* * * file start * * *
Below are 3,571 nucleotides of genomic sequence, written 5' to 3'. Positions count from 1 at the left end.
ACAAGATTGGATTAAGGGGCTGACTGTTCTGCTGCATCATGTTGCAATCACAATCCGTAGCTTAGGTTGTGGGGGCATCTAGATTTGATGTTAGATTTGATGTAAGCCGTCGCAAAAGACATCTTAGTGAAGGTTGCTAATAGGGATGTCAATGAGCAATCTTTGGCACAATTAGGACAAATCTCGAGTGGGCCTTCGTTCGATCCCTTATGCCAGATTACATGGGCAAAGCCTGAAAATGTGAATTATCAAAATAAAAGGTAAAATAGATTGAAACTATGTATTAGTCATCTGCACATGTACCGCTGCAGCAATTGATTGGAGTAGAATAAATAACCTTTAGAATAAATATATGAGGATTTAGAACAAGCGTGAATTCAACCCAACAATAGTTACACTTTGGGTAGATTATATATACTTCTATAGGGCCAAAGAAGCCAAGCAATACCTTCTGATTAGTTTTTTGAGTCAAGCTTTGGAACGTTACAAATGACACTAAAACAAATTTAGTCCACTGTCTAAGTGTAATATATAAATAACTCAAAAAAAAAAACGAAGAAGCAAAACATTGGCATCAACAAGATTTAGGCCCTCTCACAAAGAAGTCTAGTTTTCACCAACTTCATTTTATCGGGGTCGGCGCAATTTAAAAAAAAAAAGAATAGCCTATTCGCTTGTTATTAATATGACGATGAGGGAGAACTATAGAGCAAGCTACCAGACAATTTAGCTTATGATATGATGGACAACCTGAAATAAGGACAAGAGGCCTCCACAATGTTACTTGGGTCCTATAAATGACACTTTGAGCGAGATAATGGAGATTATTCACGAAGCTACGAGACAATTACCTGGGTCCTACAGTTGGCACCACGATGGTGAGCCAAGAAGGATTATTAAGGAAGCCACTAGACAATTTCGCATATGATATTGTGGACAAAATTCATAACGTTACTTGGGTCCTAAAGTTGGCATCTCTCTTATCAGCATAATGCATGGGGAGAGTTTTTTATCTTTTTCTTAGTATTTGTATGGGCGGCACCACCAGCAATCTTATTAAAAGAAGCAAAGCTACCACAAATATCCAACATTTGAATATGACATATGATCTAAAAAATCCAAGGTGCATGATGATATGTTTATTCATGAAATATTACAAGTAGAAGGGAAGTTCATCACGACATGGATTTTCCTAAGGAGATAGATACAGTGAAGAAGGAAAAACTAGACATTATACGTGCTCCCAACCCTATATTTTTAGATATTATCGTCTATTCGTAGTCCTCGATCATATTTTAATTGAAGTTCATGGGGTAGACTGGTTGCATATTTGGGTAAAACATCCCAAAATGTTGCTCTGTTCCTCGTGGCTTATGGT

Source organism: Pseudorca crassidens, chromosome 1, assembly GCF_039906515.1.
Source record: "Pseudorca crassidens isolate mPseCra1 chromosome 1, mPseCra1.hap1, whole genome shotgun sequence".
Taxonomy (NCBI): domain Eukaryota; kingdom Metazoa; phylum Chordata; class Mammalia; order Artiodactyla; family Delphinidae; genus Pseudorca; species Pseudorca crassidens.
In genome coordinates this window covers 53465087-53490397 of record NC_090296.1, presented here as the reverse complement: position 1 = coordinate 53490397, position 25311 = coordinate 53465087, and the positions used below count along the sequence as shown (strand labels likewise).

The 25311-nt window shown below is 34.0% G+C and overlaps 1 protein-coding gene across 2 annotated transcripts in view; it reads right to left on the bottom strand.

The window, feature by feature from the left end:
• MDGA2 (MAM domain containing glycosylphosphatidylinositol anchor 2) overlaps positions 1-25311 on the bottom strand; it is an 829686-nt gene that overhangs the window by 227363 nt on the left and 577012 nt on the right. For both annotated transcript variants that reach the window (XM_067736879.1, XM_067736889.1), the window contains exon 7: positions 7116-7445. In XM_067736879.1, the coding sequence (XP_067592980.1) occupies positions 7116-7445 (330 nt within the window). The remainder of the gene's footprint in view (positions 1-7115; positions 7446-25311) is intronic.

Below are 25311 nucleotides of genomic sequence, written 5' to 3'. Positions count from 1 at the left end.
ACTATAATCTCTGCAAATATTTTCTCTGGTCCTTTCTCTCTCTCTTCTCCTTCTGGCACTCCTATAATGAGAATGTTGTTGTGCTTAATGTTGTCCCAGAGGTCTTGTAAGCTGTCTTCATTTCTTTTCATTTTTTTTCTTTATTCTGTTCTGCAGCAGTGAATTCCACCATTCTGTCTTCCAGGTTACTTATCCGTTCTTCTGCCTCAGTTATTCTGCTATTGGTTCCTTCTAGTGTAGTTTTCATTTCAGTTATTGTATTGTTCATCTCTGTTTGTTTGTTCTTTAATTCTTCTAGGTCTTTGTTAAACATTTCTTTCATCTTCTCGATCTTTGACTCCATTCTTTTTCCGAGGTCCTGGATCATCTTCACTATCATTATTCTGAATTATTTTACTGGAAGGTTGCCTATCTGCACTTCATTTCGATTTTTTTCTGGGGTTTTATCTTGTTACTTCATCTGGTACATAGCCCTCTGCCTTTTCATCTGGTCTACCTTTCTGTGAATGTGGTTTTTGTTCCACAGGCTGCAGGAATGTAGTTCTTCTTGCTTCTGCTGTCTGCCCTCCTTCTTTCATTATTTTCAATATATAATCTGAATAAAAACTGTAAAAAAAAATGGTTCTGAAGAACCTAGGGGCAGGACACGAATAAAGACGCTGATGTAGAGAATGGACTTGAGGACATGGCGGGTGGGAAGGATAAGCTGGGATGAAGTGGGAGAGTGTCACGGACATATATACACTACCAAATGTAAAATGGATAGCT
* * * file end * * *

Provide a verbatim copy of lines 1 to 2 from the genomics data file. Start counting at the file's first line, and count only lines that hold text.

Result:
Below are 3,571 nucleotides of genomic sequence, written 5' to 3'. Positions count from 1 at the left end.
ACAAGATTGGATTAAGGGGCTGACTGTTCTGCTGCATCATGTTGCAATCACAATCCGTAGCTTAGGTTGTGGGGGCATCTAGATTTGATGTTAGATTTGATGTAAGCCGTCGCAAAAGACATCTTAGTGAAGGTTGCTAATAGGGATGTCAATGAGCAATCTTTGGCACAATTAGGACAAATCTCGAGTGGGCCTTCGTTCGATCCCTTATGCCAGATTACATGGGCAAAGCCTGAAAATGTGAATTATCAAAATAAAAGGTAAAATAGATTGAAACTATGTATTAGTCATCTGCACATGTACCGCTGCAGCAATTGATTGGAGTAGAATAAATAACCTTTAGAATAAATATATGAGGATTTAGAACAAGCGTGAATTCAACCCAACAATAGTTACACTTTGGGTAGATTATATATACTTCTATAGGGCCAAAGAAGCCAAGCAATACCTTCTGATTAGTTTTTTGAGTCAAGCTTTGGAACGTTACAAATGACACTAAAACAAATTTAGTCCACTGTCTAAGTGTAATATATAAATAACTCAAAAAAAAAAACGAAGAAGCAAAACATTGGCATCAACAAGATTTAGGCCCTCTCACAAAGAAGTCTAGTTTTCACCAACTTCATTTTATCGGGGTCGGCGCAATTTAAAAAAAAAAAGAATAGCCTATTCGCTTGTTATTAATATGACGATGAGGGAGAACTATAGAGCAAGCTACCAGACAATTTAGCTTATGATATGATGGACAACCTGAAATAAGGACAAGAGGCCTCCACAATGTTACTTGGGTCCTATAAATGACACTTTGAGCGAGATAATGGAGATTATTCACGAAGCTACGAGACAATTACCTGGGTCCTACAGTTGGCACCACGATGGTGAGCCAAGAAGGATTATTAAGGAAGCCACTAGACAATTTCGCATATGATATTGTGGACAAAATTCATAACGTTACTTGGGTCCTAAAGTTGGCATCTCTCTTATCAGCATAATGCATGGGGAGAGTTTTTTATCTTTTTCTTAGTATTTGTATGGGCGGCACCACCAGCAATCTTATTAAAAGAAGCAAAGCTACCACAAATATCCAACATTTGAATATGACATATGATCTAAAAAATCCAAGGTGCATGATGATATGTTTATTCATGAAATATTACAAGTAGAAGGGAAGTTCATCACGACATGGATTTTCCTAAGGAGATAGATACAGTGAAGAAGGAAAAACTAGACATTATACGTGCTCCCAACCCTATATTTTTAGATATTATCGTCTATTCGTAGTCCTCGATCATATTTTAATTGAAGTTCATGGGGTAGACTGGTTGCATATTTGGGTAAAACATCCCAAAATGTTGCTCTGTTCCTCGTGGCTTATGGT